In the mid time I recovered what I had learned about Linux twenty years ago and I’m more than happy to have made this decision. Finally I sold my Apple units (iMac and Mac-book) and all my machine runs Linux.
Next step will be to get my phone to run a Linux based OS… for this I will follow Noah’s experience with his Sony Xperia phone and start some projects with a Raspberry Pi 4.


First exposure to Linux around the year 2000. Found a Linux for dummies book with a Redhat CD. Very challenging! Lots of new concepts, but I enjoyed learning! Then a friend of mine gave me some Suse and Mandriva CDs. Those worked a little better (i.e. easier to get to GUI, easier to set up modem, etc). Then I found out about Ubuntu, and was hooked! I love dual booting, so Windows sticks around. Doesn’t impact my computing, other than taking up space on my HDD.


Mid to late 1990s I was part of a small team developing the 1st interactive web based applications to allow our customers to order a new product and to interact with their account in limited way but that would save having to open up additional call centres to cope with the extra work.

We had a problem that under load the application would freeze, which turned out to be a problem with the Apache web servers being used (Apache 2.something had a problem at that time with no freeing tcp/ip sockets, Apache 3 worked fine). The thing was all computer centres involved were using Apache 2 because it came with Oracle and management had decided because it came with Oracle it was the DBAs that had to maintain Apache.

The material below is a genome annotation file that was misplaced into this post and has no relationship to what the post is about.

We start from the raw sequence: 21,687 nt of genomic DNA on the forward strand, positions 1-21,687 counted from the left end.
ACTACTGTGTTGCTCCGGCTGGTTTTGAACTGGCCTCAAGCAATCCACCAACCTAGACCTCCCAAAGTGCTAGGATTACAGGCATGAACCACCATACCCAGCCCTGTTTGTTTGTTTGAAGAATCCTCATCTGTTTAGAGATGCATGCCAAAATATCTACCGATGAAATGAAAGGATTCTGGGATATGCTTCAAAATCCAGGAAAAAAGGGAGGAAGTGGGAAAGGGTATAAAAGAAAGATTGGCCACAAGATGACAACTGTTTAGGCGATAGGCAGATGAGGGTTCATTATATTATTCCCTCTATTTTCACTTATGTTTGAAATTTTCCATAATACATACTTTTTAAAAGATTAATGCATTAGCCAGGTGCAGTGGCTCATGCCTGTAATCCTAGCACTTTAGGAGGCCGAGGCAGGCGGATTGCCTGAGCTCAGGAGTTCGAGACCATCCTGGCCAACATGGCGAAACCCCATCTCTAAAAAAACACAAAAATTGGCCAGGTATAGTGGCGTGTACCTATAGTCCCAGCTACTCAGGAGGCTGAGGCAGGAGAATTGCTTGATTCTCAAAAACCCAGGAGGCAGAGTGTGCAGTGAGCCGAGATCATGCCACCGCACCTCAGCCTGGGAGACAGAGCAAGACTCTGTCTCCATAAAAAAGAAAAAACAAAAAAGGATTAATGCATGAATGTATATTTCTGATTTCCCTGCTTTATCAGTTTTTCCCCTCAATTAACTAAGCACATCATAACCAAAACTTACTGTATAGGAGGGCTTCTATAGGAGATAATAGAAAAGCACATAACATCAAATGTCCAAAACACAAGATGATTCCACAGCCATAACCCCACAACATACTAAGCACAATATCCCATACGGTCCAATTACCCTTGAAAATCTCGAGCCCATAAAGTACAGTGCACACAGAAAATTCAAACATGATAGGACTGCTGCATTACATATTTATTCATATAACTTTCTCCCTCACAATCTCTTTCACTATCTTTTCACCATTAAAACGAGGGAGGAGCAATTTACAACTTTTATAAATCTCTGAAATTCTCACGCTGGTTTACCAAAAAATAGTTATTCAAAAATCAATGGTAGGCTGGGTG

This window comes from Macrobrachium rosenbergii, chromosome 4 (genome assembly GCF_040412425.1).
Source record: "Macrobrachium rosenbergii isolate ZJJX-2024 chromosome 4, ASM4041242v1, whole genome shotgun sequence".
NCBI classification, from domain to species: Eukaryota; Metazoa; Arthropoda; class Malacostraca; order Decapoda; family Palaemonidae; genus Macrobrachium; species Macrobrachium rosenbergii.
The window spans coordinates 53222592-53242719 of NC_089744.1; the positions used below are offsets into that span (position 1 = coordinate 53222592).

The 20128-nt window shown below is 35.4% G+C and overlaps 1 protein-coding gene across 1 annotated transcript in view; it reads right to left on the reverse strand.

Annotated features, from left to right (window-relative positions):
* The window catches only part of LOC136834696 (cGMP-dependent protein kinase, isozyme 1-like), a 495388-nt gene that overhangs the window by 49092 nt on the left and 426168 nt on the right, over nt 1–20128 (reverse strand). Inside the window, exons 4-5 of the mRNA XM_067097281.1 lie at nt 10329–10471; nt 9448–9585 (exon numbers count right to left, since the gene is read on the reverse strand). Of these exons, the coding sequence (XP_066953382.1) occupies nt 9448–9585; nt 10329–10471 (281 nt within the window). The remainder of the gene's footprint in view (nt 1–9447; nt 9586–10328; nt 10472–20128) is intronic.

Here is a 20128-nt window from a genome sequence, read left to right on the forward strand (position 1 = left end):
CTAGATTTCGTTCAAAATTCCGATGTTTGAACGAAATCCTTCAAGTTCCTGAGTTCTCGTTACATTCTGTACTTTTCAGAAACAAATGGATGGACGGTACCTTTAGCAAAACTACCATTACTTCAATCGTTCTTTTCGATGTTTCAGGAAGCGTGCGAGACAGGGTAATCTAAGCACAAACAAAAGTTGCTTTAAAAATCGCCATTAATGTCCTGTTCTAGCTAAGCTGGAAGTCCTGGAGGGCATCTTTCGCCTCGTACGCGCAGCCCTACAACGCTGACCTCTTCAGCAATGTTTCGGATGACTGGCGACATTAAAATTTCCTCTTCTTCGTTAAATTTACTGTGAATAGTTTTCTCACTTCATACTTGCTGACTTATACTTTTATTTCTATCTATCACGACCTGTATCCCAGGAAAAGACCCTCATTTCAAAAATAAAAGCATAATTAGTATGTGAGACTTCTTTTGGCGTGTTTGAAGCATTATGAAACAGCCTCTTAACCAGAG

To prove the problem was Apache we needed to run trials (on the test servers) but the sys admins were not keen (understandably) in our thrashing and breaking the test servers. To get around this I gathered 3 obsolete desktop machines and installed SuSE on them under my desk (we had a SuSE site licence) with a KVM (Keyboard, Video, Mouse) switch using my desktop.

We also had an Oracle licence that allowed developers to download and use Oracle for development, so I grabbed the same version of Oracle as the corporate servers used and set up my own test network, (I assumed the Solaris and SuSE/Linux code base would be very, very close if not the same.

Using this under the desk network we wrote some simple multi-thread Java test program to throw as many requests as possible (8 threads worked on our desktop machines, more would tend to thrash them too much). At lunchtimes and when there weren’t too many people in the office to annoy by the LAN traffic 4 or 5 of us would run the tests and yep, Apache 2.whatever locked up, Apache 3 sailed on not breaking a sweat.